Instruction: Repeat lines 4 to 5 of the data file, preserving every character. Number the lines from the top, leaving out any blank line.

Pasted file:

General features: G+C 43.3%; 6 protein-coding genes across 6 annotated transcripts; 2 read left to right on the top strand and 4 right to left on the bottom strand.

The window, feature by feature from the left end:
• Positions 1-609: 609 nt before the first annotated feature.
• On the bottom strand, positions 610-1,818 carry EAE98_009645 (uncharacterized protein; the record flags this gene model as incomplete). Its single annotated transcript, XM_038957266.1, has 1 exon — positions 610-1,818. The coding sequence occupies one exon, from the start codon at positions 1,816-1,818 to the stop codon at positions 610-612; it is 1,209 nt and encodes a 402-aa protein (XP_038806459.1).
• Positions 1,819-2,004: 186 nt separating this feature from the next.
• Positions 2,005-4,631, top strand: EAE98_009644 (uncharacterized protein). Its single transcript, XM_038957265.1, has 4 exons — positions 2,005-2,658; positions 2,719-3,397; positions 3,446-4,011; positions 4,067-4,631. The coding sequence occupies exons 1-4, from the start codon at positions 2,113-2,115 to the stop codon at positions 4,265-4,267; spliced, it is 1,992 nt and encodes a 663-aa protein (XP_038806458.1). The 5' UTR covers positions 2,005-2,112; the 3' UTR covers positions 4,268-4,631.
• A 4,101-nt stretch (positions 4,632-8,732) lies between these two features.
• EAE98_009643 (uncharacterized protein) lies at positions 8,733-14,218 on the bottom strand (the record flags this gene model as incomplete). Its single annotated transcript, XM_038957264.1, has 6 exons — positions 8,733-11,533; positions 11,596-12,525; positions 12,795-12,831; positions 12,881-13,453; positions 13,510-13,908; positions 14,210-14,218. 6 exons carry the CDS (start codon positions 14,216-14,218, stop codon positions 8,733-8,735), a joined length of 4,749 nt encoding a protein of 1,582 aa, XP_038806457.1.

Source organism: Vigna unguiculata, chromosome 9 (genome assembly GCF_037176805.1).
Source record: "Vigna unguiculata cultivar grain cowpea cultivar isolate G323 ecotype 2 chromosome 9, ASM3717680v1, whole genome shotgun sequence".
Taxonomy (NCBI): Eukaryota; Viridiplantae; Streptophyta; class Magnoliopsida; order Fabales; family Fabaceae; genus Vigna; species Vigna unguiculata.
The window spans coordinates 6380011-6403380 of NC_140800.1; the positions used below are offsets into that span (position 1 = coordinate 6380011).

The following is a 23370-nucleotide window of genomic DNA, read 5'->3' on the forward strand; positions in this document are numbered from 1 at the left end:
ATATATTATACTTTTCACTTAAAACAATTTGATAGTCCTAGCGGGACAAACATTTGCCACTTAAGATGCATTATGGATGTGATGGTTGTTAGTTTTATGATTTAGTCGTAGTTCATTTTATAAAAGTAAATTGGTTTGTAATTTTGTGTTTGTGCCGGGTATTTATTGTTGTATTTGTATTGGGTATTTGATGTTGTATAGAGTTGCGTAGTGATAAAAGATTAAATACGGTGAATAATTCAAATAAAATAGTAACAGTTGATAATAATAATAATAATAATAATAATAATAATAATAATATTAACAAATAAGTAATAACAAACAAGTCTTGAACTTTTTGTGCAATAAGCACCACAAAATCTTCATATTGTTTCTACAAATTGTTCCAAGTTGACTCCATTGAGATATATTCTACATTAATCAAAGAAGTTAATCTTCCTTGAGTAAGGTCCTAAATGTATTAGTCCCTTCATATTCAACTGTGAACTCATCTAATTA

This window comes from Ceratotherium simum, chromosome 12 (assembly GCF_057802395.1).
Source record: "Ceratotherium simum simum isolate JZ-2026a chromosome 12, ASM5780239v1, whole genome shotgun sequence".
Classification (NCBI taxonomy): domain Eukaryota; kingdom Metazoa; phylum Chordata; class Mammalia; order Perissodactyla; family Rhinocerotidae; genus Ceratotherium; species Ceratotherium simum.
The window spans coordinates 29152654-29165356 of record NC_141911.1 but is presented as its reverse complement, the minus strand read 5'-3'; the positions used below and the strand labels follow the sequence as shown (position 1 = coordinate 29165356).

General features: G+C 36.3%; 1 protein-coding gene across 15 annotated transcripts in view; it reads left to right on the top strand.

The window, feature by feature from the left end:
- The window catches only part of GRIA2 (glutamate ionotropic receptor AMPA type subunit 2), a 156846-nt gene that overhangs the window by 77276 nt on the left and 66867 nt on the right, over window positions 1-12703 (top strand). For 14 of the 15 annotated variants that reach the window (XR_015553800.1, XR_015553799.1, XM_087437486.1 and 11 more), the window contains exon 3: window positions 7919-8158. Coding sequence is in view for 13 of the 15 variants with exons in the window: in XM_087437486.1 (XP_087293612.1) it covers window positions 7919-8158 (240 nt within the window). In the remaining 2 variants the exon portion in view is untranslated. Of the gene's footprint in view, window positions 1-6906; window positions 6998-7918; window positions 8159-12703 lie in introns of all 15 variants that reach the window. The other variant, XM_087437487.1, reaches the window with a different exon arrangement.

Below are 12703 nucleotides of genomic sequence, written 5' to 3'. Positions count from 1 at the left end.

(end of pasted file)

• On the bottom strand, positions 610-1,818 carry EAE98_009645 (uncharacterized protein; the record flags this gene model as incomplete). Its single annotated transcript, XM_038957266.1, has 1 exon — positions 610-1,818. The coding sequence occupies one exon, from the start codon at positions 1,816-1,818 to the stop codon at positions 610-612; it is 1,209 nt and encodes a 402-aa protein (XP_038806459.1).
• Positions 1,819-2,004: 186 nt separating this feature from the next.